Since 2014, second-generation Chinese-American business partners Michael Lo and George Yu have opened three restaurants around Atlanta — Makan (now Taiyo Ramen) in Decatur, Suzy Siu’s Baos at Krog Street Market, and Double Dragon in Oakhurst.
At the end of 2017, Lo and Yu debuted their first OTP restaurant, Noona, a modern American steakhouse and oyster bar located in the burgeoning Parsons Alley development in downtown Duluth.
Like the other three Lo and Yu concepts, Noona presents contemporary takes on Asian cooking. But the Korean flavors on the menu tend to be more evident in the starters and sides.
For example, beef tartare is served with cured egg yolk, preserved yuzu, Korean chili and rice puffs. And grilled octopus is flavored with glazed shimeji mushrooms, fermented soybean, ssamjang, seaweed powder, and smoked black sesame.
Though it’s situated in the back corner, the heart of the restaurant is a DIY wood-fired grill constructed by Yu.
It’s where prime, dry-aged steaks from Chicago’s Meats by Linz are cooked over oak logs. And all of the other main dishes, including pan-roasted fish and duck breast, are prepared on the hearth, too.
The tidy space situated in a historic building that was originally a church, and later served as the City Hall and police station, mixes contemporary fixtures and nautical accents, including vintage life preservers from Korean ships.
The build-out includes an L-shaped cocktail bar, and an adjacent oyster bar, where you can watch as your order is being shucked.
“We wanted this to be very much a neighborhood restaurant, and we wanted it to be sized appropriately for that,” Lo said during a recent interview at Noona.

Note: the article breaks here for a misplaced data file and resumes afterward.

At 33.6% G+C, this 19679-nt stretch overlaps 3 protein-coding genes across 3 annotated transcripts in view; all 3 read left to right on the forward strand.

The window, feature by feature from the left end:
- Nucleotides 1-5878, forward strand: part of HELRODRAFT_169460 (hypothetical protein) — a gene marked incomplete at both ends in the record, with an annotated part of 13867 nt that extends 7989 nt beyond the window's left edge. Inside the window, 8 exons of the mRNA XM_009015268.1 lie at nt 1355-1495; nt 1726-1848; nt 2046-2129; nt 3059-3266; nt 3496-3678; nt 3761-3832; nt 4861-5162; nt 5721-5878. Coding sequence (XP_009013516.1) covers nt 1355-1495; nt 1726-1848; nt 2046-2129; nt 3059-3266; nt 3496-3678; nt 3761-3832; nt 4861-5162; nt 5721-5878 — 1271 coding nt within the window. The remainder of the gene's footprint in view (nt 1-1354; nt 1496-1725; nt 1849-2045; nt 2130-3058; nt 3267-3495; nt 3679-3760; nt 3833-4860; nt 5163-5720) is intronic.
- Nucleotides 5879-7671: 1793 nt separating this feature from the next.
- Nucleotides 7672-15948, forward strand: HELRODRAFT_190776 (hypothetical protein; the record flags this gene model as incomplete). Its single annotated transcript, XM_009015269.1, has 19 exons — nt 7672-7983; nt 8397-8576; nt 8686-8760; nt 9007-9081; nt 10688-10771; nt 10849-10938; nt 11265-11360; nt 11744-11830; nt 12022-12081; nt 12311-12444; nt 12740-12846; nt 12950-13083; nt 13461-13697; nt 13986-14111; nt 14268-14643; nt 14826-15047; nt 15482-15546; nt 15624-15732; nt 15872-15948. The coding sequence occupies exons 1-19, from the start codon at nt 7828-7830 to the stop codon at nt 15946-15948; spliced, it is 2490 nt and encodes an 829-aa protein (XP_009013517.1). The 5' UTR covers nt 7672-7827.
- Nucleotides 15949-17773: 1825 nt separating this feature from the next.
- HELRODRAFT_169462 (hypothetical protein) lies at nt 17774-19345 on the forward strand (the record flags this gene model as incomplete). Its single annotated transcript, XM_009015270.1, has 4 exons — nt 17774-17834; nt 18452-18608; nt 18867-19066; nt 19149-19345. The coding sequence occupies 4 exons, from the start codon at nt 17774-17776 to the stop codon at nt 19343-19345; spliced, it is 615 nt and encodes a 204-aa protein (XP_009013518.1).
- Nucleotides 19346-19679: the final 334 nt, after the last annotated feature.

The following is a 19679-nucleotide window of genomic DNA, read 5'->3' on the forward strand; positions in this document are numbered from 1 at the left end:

“There’s no gas in the restaurant, so we only cook off of hardwood, and serve from the raw bar. The grill is very old-world, and it’s very configurable, sort of like Legos. So it’s like fire and ocean.”
Oyster happy hour, celebrated every day from 4-6 p.m., features half-price oysters and other raw bar specials. And so far, it’s been a big hit with the locals.
“We’ve really been surprised at how well the oyster program has been received,” Lo said. “Because if you think about this area, besides Noble Fin, we’re about the only restaurant that does a daily changing menu of freshly shucked oysters.”
Beyond the distinctive aspects of the menu and the cooking methods, Lo and Yu agree that Noona is a step up in scale from their previous projects.
“George has always worked in fine dining, and we’ve always joked that there’s this preconceived notion of what true Asian food can be priced at,” Lo said, “so we love the fact that we get to charge people normal prices here.
“We’re basically a steakhouse and oyster bar with Korean influences, like Marcel has French influences or Davio’s has Italian influences. As far as the bar, we have a big focus on wine and brown spirits.”
Speaking to more specifics of the menu, Yu explained that he’s using Asian flavors as a sort of “gateway” to things he may want to introduce after Noona is open for a while.
“We’re doing Sapelo Island clams in dashi broth, which is a very Korean dish,” Yu said. “Usually they just use oysters and broth. But we use a little shiso butter with some fresh herbs. And we do a sous vide pork and cabbage wrap that has shiitake mushrooms, shrimp powder and black sesame.”
In some ways, Yu is having even more fun playing with traditional steakhouse sides, and using Asian techniques in many other dishes.
“The sides are kind of basic, but they’re not basic,” he said. “Even something like our roasted broccoli has seaweed salt, lime zest and sesame oil all tossed together.
“We use a very Asian method for the chicken, where we brine it, then we steam it, air-dry it and let the skin crisp up, and then we cook it in a cast-iron skillet over the fire. But a lot of the menu is super familiar to people who might not want to go to a Korean restaurant. It’s not too crazy for them.”
3550 Lawrenceville St., Duluth. 678-404-5001, noonaduluth.com.
More images from a First Look at Noona